Rare Autoinflammatory Diseases: A Single Center Experience of 47 Patients
Autoinflammatory diseases include a group disease characterized by recurrent systemic inflammatory attacks due to failure in the regulation of the innate immune system. The beginning time of autoinflammatory disease is the most common in childhood. Autoinflammatory diseases which having different clinical forms are rare, therefore diagnosis is often delayed. To determine the clinical, laboratory, and radiological characteristics of children with rare autoinflammatory diseases and in which patients to consider an autoinflammatory disease. Forty-seven patients diagnosed with rare autoinflammatory diseases between 2010 and 2020 were analyzed retrospectively. Demographic characteristics, clinical courses, laboratory, and imaging findings of the patients were recorded. Forty-seven with rare autoinflammatory patients were evaluated. Twenty-three patients had Chronic Nonbacterial Osteomyelitis (CNO), seven patients had Mevalonate Kinase Deficiency (MKD), six patients had Blau Syndrome / Early-Onset Sarcoidosis (BS/EOS) Syndrome, three patients had Cryopyrin-associated periodic fever syndrome (CAPS), three patients had Autoinflammatory Vasculitis, one patient had Sideroblastic anemia with B-cell immunodeficiency, periodic fevers, and developmental delay (SIFD) syndrome, one patient had Neonatal Onset Pancytopenia, Autoinflammation, Rash and Episodic HLH (NOARCH) syndrome. Three of our patients were being followed up with a diagnosis of undifferentiated systemic autoinflammatory disease (uSAID). Autoinflammatory diseases may have different presentations. Steril and recurrent inflammation should be warning clinicians.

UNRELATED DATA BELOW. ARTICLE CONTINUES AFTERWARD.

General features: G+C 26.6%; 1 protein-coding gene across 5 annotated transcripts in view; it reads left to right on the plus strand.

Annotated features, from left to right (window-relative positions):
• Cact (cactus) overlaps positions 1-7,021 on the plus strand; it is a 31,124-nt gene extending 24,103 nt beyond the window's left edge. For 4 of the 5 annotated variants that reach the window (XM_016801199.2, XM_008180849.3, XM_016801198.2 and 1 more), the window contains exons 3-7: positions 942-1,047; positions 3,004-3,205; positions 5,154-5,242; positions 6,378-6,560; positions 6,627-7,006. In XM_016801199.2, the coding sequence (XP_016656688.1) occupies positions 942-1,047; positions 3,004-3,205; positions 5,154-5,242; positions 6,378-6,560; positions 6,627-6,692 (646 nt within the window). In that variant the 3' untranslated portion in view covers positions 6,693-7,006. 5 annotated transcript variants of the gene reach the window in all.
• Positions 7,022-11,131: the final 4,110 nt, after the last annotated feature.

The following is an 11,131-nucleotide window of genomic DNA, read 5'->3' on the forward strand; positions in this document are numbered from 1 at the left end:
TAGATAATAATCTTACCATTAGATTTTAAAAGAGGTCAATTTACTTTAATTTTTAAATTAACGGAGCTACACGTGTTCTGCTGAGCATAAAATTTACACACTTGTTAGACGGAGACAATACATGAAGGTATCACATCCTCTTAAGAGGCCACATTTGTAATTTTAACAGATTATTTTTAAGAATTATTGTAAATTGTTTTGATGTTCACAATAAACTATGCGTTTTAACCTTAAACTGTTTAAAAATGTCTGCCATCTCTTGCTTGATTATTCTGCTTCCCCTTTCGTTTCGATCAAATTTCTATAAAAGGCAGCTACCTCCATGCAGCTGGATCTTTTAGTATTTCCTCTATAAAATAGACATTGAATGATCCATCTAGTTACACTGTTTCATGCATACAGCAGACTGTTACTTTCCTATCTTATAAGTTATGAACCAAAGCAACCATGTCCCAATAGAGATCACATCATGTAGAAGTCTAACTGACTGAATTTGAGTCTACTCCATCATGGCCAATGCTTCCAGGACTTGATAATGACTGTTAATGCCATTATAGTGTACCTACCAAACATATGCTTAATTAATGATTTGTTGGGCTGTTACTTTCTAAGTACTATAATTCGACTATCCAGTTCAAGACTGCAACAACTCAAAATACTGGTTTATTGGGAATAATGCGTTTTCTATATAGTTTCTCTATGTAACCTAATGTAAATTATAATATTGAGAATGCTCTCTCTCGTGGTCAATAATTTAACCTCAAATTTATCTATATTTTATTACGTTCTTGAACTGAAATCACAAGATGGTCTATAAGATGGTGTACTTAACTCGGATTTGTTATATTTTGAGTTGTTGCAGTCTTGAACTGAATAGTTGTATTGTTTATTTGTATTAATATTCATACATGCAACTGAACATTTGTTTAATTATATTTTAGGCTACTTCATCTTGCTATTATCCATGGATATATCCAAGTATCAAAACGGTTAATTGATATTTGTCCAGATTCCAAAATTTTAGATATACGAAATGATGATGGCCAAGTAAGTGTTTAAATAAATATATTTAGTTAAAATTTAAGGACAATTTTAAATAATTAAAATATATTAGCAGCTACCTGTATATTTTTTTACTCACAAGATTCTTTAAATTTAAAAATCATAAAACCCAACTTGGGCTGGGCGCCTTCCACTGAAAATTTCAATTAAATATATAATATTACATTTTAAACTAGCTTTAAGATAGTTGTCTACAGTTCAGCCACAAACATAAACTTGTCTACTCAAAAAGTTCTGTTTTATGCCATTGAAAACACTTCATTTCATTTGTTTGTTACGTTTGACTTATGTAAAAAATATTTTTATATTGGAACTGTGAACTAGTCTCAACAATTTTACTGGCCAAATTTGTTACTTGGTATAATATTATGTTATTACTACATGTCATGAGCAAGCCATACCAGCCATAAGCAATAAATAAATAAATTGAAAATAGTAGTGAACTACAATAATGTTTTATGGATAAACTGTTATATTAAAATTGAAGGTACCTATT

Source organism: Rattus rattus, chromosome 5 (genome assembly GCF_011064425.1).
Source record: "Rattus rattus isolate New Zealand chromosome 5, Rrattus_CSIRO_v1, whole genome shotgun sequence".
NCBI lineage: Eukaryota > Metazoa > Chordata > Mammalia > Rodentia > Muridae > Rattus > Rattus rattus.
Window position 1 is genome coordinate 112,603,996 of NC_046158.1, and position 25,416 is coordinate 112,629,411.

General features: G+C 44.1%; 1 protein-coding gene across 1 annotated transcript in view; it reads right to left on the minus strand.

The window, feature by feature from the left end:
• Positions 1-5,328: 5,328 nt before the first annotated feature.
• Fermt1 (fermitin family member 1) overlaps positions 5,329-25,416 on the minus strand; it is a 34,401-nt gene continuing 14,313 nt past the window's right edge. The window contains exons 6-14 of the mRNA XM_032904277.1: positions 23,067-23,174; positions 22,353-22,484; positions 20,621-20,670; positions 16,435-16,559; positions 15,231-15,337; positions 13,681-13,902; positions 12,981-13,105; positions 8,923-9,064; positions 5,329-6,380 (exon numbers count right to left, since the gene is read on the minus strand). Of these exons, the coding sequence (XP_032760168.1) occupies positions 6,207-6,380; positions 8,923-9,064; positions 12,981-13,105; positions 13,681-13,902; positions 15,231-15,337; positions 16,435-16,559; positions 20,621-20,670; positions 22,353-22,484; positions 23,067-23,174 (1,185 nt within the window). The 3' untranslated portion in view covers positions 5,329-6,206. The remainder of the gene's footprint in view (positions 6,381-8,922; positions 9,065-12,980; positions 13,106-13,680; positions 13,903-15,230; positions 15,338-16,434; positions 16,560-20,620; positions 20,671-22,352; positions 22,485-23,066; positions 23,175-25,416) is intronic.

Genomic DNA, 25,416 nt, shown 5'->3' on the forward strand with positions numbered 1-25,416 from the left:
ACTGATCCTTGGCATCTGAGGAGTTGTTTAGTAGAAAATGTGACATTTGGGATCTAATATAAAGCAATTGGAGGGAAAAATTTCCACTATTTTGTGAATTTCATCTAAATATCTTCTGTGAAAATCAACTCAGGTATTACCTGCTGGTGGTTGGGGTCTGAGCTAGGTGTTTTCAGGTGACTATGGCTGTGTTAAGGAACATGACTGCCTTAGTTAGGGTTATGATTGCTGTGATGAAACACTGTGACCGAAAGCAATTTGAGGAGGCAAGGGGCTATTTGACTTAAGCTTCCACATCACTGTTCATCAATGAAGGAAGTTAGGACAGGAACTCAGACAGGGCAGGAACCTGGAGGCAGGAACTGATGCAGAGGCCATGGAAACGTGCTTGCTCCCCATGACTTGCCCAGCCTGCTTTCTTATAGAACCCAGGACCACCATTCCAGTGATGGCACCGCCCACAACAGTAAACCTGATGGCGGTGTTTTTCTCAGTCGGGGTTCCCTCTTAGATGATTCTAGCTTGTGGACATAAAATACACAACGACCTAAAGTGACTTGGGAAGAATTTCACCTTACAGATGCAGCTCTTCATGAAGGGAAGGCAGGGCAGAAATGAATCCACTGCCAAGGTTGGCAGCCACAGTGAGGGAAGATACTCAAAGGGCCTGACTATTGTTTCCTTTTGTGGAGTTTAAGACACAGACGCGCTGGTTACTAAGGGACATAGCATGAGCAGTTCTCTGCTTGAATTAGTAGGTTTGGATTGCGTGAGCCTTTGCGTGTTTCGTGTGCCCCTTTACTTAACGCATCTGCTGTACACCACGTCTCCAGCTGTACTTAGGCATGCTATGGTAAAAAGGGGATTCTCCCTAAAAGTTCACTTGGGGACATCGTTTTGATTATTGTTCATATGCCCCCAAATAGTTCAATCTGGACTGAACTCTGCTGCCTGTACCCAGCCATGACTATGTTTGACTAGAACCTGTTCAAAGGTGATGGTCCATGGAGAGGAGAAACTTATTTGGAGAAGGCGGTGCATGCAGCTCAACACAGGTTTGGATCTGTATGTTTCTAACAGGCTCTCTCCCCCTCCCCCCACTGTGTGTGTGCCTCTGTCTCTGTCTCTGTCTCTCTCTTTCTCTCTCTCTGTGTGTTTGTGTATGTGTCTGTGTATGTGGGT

Copyright (c) 2021 The Journal of Pediatric Academy
This work is licensed under a Creative Commons Attribution-NonCommercial-NoDerivatives 4.0 International License.